In February 1969, subcommittee participants were instructed to list in order of priority their computer security problem areas. The NSA member said that access control topped the list, followed by computer malfunctions, information classification and physical security. An Air Force member wanted to prioritise the development of a method to securely erase the drums of magnetic storage tape containing highly classified information, when those tapes needed to be decommissioned. The Navy concurred in this judgement. The Defense Intelligence Agency sought to come up with a working definition of a system and its components as a first step to developing a computer security standard.

In one memo, the group examined the security threats posed by the possibility of hostile exploitation of weak points in the computer operations of the intelligence community. In assigning this task to the Subcommittee, the Security Committee requested that the Counterintelligence Staff of CIA be asked to report any known cases where hostile services had attempted to exploit the security vulnerabilities of the computer operations. In addition, the Subcommittee was asked to study any possible threat of hostile penetration of the computer operations.

The memorandum also warned about the Soviet Bloc that had interest in the American computing technology. This means US was on loggerheads with Russia regarding computing technology and cyber security at least since 1968. So cyber espionage and cyber warfare are not new concepts but just new definitions for the old forms of computing espionage and cyber attacks.

The Subcommittee asked CIA counterintelligence personnel to look for possible examples of intrusion or exploitation by rivals. According to the memo’s findings, the CIA and the FBI “were able to provide information on several cases involving hostile attempts to exploit either personnel associated with Community computer operations or personnel employed by American computing manufacturers having potential contact with government operations.”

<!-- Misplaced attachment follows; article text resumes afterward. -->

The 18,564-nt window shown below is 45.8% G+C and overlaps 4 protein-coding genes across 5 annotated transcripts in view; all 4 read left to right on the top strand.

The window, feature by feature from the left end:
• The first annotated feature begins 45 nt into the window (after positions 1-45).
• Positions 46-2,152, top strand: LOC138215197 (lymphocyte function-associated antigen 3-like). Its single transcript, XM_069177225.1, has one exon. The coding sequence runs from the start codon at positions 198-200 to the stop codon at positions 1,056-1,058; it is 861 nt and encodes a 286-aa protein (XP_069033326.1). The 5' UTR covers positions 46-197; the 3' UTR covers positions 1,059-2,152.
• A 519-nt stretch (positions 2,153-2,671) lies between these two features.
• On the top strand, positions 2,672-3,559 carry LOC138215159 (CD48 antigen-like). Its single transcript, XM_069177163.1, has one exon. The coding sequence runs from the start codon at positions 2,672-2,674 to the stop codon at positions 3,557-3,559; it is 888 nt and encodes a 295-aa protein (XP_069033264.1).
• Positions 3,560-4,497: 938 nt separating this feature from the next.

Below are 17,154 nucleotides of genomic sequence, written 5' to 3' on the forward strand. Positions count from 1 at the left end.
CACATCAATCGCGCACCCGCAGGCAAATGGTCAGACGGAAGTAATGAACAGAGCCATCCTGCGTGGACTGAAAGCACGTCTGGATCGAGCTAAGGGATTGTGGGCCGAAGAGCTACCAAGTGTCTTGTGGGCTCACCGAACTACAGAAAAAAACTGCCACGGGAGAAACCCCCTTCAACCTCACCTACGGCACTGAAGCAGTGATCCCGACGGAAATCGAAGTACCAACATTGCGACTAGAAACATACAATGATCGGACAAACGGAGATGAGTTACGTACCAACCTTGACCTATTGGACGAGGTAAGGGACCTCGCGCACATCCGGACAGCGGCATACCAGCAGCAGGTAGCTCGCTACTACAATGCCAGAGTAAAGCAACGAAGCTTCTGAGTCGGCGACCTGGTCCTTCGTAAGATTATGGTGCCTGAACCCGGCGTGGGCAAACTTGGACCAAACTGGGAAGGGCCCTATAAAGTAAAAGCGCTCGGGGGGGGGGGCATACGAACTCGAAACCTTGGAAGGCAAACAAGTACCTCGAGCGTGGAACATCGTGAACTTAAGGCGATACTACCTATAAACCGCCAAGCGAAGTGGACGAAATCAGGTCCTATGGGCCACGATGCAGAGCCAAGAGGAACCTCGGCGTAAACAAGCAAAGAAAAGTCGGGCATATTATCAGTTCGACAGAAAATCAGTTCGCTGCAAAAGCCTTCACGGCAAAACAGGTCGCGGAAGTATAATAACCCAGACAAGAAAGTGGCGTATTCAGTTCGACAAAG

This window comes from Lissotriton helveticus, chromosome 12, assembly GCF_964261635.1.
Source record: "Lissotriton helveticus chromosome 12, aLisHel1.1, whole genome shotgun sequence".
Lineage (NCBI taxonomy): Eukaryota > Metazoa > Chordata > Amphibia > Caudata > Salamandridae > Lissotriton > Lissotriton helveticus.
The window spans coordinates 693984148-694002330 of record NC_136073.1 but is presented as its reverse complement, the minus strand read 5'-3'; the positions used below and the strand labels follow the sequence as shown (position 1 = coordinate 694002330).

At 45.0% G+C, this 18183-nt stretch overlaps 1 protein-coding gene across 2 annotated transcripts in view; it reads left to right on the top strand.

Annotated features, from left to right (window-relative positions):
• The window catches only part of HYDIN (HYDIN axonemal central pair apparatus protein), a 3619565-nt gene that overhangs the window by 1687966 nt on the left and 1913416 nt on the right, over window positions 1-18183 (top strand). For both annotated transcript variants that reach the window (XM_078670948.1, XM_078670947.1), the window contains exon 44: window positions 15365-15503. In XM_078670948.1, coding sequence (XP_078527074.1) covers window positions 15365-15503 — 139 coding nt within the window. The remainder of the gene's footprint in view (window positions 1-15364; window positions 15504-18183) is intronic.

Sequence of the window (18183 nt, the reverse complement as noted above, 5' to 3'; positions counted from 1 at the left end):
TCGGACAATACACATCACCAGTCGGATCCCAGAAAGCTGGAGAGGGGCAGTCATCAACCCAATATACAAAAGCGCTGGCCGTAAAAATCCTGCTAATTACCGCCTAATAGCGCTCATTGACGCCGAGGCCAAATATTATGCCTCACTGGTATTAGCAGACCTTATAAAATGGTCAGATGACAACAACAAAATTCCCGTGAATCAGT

Additionally, that report confirmed the existence of vulnerabilities in intelligence community systems that were postulated as possible threats in a draft of a classified Defense Science Bureau Task Force report from January 1970 — including one flaw that allowed for system-wide memory dumps to be initiated by programmers who were only supposed to have limited access. Another bug from back in the days of magnetic tape storage allowed users to bypass storage protection features of the IBM 360 system to access program data.

Information and communication technology (ICT) has significantly changed since 1968 and many more layers of complications and complexities have been added. This discussion by CIA is a hint how the future of computers, Internet and ICT can be changed by States and State actors forever.

Source: IoT And Smart Cities Forum Of India.

Cyber Security Disclosure Norms In India Needed: CECSRDI

Cyber Security Disclosure Norms In India Needed CECSRDICyber security is a very crucial priority of nations around the world. India is also in the process of streamlining of its cyber security infrastructure but its efforts in this regard are neither coordinated nor sufficient. For instance, we do not have a dedicated cyber security law of India that is need of the hour. Further, there is also a dire need to bring a techno legal framework keeping in mind contemporary cyber security threats and challenges.

Almost 2 years back, Indian Government decided to formulate a legislation that would ensure strict cyber security disclosure norms. As per the then proposed legislation, if a company faced cyber attack or cracking incidence, the company would be required to disclose to its clients the impact of such an incident on the safety of their data and information. The company may also be required to inform government or its agency about such incidence.